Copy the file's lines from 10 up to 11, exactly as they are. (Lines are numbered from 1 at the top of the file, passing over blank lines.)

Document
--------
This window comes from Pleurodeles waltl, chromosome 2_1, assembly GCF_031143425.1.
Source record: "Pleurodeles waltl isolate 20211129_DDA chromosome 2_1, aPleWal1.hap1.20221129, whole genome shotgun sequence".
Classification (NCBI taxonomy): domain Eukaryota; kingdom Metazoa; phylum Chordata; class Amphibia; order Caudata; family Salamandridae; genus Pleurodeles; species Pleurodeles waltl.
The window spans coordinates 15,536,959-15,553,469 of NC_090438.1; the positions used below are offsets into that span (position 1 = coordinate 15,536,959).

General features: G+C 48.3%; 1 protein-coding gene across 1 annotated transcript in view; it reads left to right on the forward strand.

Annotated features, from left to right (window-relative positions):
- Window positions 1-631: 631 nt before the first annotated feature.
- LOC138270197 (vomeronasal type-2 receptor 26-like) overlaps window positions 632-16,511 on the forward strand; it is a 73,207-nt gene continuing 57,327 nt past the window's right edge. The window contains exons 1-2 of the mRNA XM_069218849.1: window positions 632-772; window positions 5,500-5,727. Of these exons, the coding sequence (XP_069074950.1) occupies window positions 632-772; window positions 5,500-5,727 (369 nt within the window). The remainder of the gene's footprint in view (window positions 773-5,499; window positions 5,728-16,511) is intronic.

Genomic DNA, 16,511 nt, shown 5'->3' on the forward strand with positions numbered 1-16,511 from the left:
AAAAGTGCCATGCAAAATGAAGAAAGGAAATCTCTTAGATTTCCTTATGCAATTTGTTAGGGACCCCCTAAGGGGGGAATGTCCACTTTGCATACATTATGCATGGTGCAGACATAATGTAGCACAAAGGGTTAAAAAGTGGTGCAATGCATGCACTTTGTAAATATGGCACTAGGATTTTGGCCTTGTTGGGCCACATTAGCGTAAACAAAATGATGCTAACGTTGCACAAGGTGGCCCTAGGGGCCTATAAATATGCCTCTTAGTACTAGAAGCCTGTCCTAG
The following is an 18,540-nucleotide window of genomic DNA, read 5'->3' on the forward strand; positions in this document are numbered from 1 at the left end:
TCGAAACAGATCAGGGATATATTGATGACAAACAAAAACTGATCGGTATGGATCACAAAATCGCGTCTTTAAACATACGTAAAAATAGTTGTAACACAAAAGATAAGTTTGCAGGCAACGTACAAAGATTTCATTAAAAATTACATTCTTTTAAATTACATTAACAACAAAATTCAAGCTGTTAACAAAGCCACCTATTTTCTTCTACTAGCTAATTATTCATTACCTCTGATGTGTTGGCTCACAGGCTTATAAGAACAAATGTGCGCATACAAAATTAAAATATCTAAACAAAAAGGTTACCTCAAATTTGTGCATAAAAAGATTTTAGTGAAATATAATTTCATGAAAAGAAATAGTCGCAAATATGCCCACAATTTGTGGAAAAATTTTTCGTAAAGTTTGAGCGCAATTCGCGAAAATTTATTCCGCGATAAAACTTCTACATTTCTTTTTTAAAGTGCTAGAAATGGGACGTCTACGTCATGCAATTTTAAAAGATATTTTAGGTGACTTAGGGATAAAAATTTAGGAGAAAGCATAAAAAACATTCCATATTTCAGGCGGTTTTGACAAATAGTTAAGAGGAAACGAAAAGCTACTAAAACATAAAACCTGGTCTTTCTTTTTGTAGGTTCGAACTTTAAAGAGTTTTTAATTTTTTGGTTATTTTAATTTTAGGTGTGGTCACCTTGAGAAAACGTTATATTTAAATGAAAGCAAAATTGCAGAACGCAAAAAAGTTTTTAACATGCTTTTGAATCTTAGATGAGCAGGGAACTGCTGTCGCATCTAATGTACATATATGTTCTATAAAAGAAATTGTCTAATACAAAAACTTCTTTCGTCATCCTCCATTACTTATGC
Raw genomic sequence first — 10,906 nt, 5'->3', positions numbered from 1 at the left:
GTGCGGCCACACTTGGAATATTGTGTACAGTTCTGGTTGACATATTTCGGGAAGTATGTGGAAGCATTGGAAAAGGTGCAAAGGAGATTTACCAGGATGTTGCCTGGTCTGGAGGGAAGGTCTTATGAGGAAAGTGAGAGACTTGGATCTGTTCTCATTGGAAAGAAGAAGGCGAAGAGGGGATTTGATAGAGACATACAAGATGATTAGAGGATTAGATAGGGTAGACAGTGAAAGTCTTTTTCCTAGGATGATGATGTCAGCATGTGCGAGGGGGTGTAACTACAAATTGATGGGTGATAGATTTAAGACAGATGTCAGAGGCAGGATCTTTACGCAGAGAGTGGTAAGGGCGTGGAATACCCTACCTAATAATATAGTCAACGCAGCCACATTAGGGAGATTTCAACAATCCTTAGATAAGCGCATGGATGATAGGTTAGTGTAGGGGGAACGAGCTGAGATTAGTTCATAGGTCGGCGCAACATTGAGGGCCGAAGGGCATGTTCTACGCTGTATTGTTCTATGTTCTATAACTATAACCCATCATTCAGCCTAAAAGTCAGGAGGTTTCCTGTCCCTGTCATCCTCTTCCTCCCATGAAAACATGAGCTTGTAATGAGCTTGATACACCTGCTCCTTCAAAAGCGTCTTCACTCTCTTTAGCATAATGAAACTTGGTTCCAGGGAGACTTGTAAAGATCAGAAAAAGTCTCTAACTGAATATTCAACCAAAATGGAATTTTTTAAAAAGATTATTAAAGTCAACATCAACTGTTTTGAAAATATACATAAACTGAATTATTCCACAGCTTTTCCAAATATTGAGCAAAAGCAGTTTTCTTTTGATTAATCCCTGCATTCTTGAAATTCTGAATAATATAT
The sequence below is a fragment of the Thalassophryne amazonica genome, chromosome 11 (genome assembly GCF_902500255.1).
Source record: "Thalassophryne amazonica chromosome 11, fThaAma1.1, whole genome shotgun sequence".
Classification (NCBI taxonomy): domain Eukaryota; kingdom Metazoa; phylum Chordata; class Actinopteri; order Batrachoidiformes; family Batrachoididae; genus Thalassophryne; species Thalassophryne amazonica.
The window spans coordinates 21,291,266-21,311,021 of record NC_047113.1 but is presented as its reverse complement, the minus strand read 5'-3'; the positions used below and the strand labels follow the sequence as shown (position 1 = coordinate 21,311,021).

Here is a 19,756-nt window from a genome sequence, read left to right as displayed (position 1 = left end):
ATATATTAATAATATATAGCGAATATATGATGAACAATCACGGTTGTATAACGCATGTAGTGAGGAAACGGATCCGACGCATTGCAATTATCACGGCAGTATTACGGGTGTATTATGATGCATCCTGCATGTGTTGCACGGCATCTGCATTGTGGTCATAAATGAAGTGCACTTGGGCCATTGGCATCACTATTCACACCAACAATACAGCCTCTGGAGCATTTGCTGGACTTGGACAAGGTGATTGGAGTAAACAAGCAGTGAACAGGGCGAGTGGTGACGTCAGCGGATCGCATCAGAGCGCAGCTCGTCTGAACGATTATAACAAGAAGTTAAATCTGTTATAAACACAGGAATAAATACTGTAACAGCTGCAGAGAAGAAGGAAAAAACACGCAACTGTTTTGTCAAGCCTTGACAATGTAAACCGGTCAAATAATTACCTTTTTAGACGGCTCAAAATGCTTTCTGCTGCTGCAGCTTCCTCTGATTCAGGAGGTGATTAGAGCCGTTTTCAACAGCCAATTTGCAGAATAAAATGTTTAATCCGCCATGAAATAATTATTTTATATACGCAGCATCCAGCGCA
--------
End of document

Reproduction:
AAAAGTGCCATGCAAAATGAAGAAAGGAAATCTCTTAGATTTCCTTATGCAATTTGTTAGGGACCCCCTAAGGGGGGAATGTCCACTTTGCATACATTATGCATGGTGCAGACATAATGTAGCACAAAGGGTTAAAAAGTGGTGCAATGCATGCACTTTGTAAATATGGCACTAGGATTTTGGCCTTGTTGGGCCACATTAGCGTAAACAAAATGATGCTAACGTTGCACAAGGTGGCCCTAGGGGCCTATAAATATGCCTCTTAGTACTAGAAGCCTGTCCTAG
The following is an 18,540-nucleotide window of genomic DNA, read 5'->3' on the forward strand; positions in this document are numbered from 1 at the left end: